To be fair, the pipes were old anyway. Its just a shame the snake caused them to crumble apart during our ownership of the house.

We had to call in another plumber. We got a good reference from some other missionaries here and called Marzan Plumbing. The owner is a mid-twenty something young man with two vans and a couple of helpers. They came by late Monday night and commenced digging immediately. I was impressed by his good attitude and willingness to get muddy to solve our problem. But the deeper this hole got, the more nervous we got.

But, what could we do? It's not like the toilet is an optional frill in the entertainment category of our budget. We just had to get it fixed, cost what it may. Puerto Rican rates may be lower than the same work in the US, but this job is a big one, so we are holding our collective breaths for the final tally.

The rest of the story: $425 for everything. That is a lot of money for us, but not bad when you consider two plumbers working over two long days and all the thick, muddy, sewer soaked dirt they moved to make it happen. It could have been worse. 

Thursday, July 04, 2013

Hard Work over Time Brings Blessings: A former student gives us an offering

A lesson I have learned in missionary work that applies to other areas of life:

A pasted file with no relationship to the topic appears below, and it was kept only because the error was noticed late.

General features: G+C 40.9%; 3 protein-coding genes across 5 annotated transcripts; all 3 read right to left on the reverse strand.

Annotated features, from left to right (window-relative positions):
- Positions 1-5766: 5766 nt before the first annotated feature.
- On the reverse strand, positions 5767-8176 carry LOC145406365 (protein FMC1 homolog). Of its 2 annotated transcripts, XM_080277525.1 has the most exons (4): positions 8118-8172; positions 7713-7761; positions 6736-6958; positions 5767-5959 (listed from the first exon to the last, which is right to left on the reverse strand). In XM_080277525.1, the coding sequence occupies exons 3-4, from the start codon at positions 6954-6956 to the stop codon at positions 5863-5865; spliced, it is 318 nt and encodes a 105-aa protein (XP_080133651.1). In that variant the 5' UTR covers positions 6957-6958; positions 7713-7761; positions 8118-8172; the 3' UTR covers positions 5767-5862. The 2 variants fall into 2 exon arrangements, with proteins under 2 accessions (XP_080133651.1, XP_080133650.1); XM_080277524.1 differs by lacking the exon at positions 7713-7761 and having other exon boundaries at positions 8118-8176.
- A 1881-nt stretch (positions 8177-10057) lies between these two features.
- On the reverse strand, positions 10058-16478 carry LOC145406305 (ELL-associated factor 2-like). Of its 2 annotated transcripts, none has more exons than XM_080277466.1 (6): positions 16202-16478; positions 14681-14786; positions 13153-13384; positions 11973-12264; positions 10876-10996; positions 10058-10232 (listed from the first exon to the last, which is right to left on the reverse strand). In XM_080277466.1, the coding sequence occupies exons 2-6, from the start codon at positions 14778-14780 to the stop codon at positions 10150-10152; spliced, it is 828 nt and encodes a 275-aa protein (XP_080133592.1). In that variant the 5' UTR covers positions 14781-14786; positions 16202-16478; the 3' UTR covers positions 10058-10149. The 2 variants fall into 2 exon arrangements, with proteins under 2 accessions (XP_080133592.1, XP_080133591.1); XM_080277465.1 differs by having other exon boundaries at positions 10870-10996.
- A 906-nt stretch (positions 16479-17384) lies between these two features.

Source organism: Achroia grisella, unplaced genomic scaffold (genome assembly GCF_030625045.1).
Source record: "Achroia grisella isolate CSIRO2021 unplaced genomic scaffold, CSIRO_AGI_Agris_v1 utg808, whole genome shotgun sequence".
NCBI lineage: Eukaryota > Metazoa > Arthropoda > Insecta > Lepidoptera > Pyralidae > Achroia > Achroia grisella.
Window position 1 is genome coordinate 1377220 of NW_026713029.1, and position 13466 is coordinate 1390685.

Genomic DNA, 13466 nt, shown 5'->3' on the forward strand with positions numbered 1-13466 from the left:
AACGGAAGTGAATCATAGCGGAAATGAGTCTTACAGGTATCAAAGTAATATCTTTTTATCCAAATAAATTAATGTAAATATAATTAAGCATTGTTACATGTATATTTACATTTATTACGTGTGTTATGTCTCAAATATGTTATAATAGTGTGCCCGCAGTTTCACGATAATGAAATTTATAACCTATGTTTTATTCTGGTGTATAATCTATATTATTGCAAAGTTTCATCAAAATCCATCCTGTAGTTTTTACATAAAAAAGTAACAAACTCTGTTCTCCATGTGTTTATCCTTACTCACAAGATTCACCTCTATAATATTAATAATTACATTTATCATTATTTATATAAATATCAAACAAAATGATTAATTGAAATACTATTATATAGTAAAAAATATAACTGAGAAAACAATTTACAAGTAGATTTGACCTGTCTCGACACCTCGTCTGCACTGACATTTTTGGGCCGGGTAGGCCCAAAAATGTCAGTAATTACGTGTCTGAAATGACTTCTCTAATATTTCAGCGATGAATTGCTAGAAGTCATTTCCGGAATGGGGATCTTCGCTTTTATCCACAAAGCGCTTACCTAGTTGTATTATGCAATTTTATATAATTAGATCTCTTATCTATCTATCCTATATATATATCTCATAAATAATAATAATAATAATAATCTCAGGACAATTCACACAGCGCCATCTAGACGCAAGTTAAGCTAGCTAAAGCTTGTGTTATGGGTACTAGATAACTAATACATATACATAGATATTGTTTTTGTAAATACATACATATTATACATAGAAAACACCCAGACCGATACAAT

Little things done over time add up to great accomplishments.

We have been on the mission field long enough to experience the blessings of longevity, and these blessings are significant. Yesterday, a former student that I taught in our Puerto Rico Baptist College came to my house. He had returned to Columbia as a missionary to his own people, but was in the area representing a Bible College he is starting in Columbia, the country of his birth.  He heard I was recovering from prostate surgery and wanted to encourage me. He surprised me by giving me a handshake and putting a $100 check in my hand!

I imagine the early church in Jerusalem felt the same way when they were in a famine and the missionaries came home, bringing an offering to those who in the past had been supporting them. That feeling is one of surprise, humility and joy.